Tag Archives: Chantal Akerman

Chantal Akerman – Letters Home (1986)

Quote:
Keeping the original theatrical mise-en-scene, the film features Delphine Seyrig and her niece Coralie Seyrig reciting Sylvia Plath’s letters to her mother directly to the audience as though we were the recipients of these private missives. Read More »

Chantal Akerman – Demain On Demenage aka Tomorrow We Move (2004)

FilmLinc wrote:
The late Belgian filmmaker Chantal Akerman brings us an intellectual comedy about a mother and daughter who find themselves living together for the first time in decades. Charlotte, a freelance writer, invites her recently widowed mother, Catherine, to live in her apartment, and the ensuing clutter becomes a source of irritation and strife. When Catherine decides to revitalize her career as a piano teacher, the claustrophobia reaches new and absurd levels. Charlotte continues to pursue her desperate quest for peace as Tomorrow We Move develops into a slyly Jewish tale of rootlessness and familial burdens. Read More »

Chantal Akerman – La folie Almayer AKA Almayer’s Folly (2011)

Quote:
“Liberally adapted,” per onscreen credits, from Joseph Conrad’s first, same-named novel, helmer Chantal Akerman’s interpretation of “Almayer’s Folly” is as eccentric as “La Captive,” her take on Proust. Unfortunately, it’s not as disciplined as that earlier work, and this tale of a French colonialist’s fraught relationship with his mixed-race daughter seems thrown together on a low budget with a too-breezy disregard for cultural specifics. After a powerful opening scene and reasonably strong first act, the pic slowly leaks air. Helmer’s rep should ensure polite interest from fests and niche distribs with a track record of releasing Akerman’s work. Read More »

Callisto McNulty – Delphine et Carole, insoumuses (2019)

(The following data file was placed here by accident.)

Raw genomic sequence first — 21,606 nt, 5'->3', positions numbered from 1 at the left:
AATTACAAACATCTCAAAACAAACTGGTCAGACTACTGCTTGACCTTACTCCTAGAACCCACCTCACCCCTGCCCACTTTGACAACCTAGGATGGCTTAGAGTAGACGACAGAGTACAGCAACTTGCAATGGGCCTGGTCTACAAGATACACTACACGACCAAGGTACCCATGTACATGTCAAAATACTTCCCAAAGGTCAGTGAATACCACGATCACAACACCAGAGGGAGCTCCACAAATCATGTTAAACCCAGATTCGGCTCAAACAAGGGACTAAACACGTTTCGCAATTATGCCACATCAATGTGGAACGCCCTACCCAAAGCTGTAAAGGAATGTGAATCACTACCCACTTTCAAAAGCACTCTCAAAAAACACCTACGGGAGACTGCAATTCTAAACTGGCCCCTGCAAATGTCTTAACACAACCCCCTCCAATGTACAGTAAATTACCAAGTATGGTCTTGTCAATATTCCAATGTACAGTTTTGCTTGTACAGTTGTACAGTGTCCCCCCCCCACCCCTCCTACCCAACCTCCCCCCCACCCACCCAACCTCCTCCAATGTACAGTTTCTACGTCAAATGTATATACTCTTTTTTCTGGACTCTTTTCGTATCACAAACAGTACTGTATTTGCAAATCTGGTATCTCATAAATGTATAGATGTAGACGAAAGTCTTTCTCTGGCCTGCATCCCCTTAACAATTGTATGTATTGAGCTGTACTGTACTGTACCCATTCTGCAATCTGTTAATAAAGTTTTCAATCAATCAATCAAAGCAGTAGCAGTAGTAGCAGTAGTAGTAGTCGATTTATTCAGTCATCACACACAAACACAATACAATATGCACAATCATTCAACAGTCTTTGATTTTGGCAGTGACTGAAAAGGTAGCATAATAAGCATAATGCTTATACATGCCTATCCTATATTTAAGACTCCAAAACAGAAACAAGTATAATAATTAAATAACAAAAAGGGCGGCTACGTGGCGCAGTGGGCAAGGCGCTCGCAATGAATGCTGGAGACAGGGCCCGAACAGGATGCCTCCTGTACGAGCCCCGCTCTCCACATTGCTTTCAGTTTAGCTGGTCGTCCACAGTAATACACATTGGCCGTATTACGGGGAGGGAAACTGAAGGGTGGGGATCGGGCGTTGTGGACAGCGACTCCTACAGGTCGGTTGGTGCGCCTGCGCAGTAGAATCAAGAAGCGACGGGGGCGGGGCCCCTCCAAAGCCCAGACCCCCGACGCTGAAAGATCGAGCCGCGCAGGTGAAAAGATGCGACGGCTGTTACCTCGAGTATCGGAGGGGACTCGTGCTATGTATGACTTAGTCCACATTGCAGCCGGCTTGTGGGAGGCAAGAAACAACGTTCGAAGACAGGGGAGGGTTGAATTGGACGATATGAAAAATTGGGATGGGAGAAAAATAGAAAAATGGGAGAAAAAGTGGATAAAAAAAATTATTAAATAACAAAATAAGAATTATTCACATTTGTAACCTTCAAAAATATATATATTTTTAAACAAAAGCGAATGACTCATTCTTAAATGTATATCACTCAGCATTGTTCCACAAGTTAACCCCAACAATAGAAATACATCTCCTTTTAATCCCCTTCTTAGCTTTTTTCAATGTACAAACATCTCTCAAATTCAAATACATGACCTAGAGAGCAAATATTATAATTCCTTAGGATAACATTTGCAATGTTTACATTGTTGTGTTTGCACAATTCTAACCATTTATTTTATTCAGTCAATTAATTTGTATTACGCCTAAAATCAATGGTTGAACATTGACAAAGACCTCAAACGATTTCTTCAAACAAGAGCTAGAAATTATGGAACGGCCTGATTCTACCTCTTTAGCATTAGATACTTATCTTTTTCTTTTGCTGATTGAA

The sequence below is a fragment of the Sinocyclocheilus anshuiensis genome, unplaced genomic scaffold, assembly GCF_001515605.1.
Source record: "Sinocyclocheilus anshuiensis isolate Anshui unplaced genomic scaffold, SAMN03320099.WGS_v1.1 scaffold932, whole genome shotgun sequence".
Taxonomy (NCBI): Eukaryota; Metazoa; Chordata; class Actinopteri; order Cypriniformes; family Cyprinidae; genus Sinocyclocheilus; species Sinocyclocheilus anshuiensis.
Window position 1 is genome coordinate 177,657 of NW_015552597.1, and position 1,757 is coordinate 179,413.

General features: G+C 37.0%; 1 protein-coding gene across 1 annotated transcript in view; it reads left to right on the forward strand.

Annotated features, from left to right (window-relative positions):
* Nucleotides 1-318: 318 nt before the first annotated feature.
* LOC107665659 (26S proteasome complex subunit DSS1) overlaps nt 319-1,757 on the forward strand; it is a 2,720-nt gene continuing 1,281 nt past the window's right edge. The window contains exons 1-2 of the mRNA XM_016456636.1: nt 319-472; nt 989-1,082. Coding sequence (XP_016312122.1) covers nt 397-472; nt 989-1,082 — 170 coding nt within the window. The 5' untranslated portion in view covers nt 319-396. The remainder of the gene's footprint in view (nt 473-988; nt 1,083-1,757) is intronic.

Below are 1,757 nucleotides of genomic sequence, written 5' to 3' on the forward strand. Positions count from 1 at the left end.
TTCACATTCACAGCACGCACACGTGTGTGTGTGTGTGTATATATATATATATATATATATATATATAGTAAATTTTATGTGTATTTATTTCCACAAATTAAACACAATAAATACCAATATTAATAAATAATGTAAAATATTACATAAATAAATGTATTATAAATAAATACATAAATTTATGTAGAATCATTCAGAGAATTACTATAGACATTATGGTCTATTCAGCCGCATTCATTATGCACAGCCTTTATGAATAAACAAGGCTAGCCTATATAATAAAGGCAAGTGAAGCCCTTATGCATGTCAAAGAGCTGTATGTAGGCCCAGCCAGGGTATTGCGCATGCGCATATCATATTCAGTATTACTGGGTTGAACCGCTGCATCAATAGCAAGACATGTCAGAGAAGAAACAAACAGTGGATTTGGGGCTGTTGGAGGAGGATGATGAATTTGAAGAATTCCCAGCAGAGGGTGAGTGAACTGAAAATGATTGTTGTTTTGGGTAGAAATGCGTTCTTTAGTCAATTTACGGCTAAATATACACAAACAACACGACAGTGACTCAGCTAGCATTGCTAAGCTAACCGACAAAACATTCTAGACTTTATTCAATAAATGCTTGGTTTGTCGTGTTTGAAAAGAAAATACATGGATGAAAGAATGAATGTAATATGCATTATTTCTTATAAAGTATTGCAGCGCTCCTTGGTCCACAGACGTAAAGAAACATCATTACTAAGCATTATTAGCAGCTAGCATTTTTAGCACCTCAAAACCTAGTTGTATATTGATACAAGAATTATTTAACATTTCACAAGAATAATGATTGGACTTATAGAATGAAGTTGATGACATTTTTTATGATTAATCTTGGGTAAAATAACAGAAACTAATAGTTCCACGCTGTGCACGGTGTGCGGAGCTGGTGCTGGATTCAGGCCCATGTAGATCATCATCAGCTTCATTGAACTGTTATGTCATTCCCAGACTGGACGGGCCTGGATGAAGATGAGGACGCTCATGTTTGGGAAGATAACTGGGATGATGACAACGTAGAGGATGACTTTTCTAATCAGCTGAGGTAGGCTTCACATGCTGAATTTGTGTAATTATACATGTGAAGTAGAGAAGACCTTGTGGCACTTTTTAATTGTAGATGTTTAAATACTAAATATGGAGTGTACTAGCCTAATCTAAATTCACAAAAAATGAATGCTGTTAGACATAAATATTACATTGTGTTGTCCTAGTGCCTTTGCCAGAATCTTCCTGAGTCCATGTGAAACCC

Delphine and Carole – Delphine Seyrig, the actress who starred in the films of Resnais and Buñuel, Duras and Akerman; and Carole Roussopoulos, the pioneering video-maker, who, after Jean-Luc Godard, was only the second person in France to use video as a film production tool. From the mid-1970s, in the turbulence of post’68 and the feminist movement, the two women embarked on a militant working partnership, making a series of videos devised as political interventions to champion the struggle of women, whether actresses, prostitutes or workers.
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Jonas Mekas – Birth of a Nation (1997)

Jonas Mekas’ BIRTH OF A NATION (1997) continues the filmmaker’s investigation into the possibilities of film-as-diary to offer glimpses of key figures of experimental cinema, including Stan Brakhage, Tony Conrad, and Michael Snow, compiled from footage shot over four decades. As far back as the masterpieces WALDEN (1969) and LOST, LOST, LOST (1976), Mekas has been turning his roaming camera on those around him, eschewing conventional documentary in favour of a more impressionistic, subjective engagement with his friends and surroundings. Read More »

Chantal Akerman – Hôtel Monterey (1972)

Quote:
New York City’s Monterey is a residence hotel; the residents we see are older, most live alone. The camera, usually stationery, begins with a look into the lobby. The film ends with a panorama from the hotel’s rooftop. There’s no soundtrack. The lobby is clean with granite floors. Men wear hats. People enter and exit an elevator. The camera looks out from within the elevator as doors open and close. People sit alone and motionless in their apartments. There are long shots of empty halls. Paint peels. The flooring on upper levels is linoleum. Hall lights are florescent. Doors open a crack then close. The film provides the feeling of what it’s like to live there. Read More »

Chantal Akerman – Un divan à New York AKA A Couch in New York (1996)

A burlesque comedy made on a large(ish) budget by the mistress of small and often serious independent films.

A temporary apartment swap between a man in New York and a girl in Paris leads to hilarious developments. Henry (William Hurt) is a rich psychiatrist in his forties with a fantastic apartment in New York City. After his relationship breaks up he feels the need to come to himself. He puts an ad in the Paris edition of The Herald Tribune, in which he offers to swap his flat. The young dancer Beatrice (a role in which Juliette Binoche proves her great comic talent) pores over the The Herald every day to improve her English and sees Henry’s ad. Read More »